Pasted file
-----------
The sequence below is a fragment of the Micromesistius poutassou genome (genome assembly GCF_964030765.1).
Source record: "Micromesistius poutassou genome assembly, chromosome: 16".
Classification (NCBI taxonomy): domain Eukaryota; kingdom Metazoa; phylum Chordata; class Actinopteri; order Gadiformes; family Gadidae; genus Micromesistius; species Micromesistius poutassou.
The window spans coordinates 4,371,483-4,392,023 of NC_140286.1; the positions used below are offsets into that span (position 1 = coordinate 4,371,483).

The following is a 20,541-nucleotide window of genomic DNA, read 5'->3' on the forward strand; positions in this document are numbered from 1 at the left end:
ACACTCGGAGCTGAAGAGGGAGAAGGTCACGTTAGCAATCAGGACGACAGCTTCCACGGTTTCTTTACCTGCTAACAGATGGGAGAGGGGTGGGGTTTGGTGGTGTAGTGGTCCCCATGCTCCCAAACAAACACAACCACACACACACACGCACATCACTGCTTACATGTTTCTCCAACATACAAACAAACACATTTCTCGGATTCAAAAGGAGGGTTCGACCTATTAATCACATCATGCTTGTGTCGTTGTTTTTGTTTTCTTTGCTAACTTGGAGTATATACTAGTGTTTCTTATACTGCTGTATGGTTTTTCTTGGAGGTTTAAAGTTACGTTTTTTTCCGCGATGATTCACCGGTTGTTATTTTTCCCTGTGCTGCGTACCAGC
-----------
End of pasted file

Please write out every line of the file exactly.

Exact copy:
The sequence below is a fragment of the Micromesistius poutassou genome (genome assembly GCF_964030765.1).
Source record: "Micromesistius poutassou genome assembly, chromosome: 16".
Classification (NCBI taxonomy): domain Eukaryota; kingdom Metazoa; phylum Chordata; class Actinopteri; order Gadiformes; family Gadidae; genus Micromesistius; species Micromesistius poutassou.
The window spans coordinates 4,371,483-4,392,023 of NC_140286.1; the positions used below are offsets into that span (position 1 = coordinate 4,371,483).

The following is a 20,541-nucleotide window of genomic DNA, read 5'->3' on the forward strand; positions in this document are numbered from 1 at the left end:
ACACTCGGAGCTGAAGAGGGAGAAGGTCACGTTAGCAATCAGGACGACAGCTTCCACGGTTTCTTTACCTGCTAACAGATGGGAGAGGGGTGGGGTTTGGTGGTGTAGTGGTCCCCATGCTCCCAAACAAACACAACCACACACACACACGCACATCACTGCTTACATGTTTCTCCAACATACAAACAAACACATTTCTCGGATTCAAAAGGAGGGTTCGACCTATTAATCACATCATGCTTGTGTCGTTGTTTTTGTTTTCTTTGCTAACTTGGAGTATATACTAGTGTTTCTTATACTGCTGTATGGTTTTTCTTGGAGGTTTAAAGTTACGTTTTTTTCCGCGATGATTCACCGGTTGTTATTTTTCCCTGTGCTGCGTACCAGC